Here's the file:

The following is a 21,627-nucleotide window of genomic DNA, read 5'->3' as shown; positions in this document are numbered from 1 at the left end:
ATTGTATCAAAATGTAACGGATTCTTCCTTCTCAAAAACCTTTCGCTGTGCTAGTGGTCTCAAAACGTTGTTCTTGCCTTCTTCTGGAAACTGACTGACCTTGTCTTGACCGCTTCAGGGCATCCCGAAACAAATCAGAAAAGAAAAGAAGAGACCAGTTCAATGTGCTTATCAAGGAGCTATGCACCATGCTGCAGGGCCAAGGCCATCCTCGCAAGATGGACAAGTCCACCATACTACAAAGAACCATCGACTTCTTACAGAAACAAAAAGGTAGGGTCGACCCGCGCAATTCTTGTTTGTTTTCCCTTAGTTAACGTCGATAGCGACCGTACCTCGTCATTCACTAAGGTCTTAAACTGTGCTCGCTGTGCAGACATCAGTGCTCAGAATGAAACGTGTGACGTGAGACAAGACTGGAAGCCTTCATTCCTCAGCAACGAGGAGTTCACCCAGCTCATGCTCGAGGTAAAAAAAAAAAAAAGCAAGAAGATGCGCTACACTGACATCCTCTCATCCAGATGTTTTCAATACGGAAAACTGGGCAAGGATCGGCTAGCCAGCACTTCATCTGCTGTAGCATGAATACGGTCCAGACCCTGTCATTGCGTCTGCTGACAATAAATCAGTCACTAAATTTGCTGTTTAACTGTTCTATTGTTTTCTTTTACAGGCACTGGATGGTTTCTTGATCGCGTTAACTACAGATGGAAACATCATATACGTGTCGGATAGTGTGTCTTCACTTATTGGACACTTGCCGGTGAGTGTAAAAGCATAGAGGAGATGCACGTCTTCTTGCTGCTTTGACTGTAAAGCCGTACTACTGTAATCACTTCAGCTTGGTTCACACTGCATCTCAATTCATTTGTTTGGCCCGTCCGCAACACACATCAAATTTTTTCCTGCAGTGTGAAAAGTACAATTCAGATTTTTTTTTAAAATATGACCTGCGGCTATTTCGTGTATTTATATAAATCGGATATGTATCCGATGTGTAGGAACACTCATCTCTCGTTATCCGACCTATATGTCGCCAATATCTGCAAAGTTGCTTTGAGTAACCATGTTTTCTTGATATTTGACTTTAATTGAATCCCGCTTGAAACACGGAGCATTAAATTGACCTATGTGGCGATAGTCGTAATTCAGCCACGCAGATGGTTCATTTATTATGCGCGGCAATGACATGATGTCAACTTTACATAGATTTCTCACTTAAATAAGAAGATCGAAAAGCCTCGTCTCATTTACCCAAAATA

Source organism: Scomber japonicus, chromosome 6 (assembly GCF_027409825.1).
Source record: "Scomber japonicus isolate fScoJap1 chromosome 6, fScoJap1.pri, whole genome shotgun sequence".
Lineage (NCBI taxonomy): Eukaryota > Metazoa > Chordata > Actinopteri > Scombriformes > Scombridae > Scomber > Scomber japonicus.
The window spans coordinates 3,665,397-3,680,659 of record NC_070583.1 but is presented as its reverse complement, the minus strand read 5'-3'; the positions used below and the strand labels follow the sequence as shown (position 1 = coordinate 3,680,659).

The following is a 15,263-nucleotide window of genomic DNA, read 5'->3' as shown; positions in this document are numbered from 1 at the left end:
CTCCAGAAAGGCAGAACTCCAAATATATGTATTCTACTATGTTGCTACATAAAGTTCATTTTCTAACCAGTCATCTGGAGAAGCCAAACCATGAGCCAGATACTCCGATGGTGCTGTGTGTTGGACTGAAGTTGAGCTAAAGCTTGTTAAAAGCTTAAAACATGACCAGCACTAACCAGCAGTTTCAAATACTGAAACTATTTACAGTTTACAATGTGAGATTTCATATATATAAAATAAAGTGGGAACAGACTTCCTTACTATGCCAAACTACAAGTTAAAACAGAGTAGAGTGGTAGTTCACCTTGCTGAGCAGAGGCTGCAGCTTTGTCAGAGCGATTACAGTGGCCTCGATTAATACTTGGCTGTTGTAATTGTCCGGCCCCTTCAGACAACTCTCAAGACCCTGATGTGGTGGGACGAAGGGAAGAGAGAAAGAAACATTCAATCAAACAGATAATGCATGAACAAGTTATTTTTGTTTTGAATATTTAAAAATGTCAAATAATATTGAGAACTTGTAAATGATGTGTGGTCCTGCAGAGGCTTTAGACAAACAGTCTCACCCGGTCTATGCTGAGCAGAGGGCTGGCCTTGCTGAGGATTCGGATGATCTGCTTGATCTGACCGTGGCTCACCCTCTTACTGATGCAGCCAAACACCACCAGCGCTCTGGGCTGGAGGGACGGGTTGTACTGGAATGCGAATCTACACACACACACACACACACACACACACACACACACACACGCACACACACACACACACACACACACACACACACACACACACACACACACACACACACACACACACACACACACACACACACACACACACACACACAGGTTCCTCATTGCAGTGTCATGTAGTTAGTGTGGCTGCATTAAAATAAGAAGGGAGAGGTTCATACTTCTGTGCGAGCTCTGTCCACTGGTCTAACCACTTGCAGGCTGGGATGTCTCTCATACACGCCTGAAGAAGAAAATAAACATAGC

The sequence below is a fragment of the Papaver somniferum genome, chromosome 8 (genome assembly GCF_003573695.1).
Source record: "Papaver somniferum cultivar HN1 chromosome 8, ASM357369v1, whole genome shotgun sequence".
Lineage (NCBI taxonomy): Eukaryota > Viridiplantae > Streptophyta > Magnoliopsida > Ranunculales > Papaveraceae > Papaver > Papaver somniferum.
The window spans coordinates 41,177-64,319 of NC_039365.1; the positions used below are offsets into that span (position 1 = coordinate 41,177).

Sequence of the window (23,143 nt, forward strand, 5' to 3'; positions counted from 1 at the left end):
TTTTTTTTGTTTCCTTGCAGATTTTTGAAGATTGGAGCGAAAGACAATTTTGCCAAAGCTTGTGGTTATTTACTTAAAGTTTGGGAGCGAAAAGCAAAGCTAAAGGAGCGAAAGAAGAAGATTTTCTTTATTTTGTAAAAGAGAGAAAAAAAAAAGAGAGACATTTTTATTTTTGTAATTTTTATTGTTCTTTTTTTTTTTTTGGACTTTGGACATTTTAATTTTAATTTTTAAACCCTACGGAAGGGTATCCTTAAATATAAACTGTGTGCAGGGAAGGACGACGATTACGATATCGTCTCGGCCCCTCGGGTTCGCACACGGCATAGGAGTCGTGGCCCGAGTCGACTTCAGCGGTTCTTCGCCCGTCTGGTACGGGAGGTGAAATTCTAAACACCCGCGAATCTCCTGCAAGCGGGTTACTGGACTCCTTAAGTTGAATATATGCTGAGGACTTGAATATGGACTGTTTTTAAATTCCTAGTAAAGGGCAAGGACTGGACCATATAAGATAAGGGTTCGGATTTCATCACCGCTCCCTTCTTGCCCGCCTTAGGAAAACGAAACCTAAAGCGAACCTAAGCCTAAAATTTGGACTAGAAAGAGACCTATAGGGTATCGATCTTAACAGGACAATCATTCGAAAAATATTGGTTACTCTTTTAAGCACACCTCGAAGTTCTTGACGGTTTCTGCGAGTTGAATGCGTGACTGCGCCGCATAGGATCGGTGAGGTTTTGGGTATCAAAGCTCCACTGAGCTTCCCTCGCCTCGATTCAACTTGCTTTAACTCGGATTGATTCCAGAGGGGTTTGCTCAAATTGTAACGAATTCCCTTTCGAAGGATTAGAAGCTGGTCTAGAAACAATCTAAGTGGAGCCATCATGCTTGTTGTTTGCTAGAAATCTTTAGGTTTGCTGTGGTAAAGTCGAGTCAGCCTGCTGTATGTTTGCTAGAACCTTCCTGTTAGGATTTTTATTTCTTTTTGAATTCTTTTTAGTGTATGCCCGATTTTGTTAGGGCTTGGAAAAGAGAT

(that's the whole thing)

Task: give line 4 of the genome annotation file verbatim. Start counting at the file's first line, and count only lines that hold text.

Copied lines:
Source record: "Scomber japonicus isolate fScoJap1 chromosome 6, fScoJap1.pri, whole genome shotgun sequence".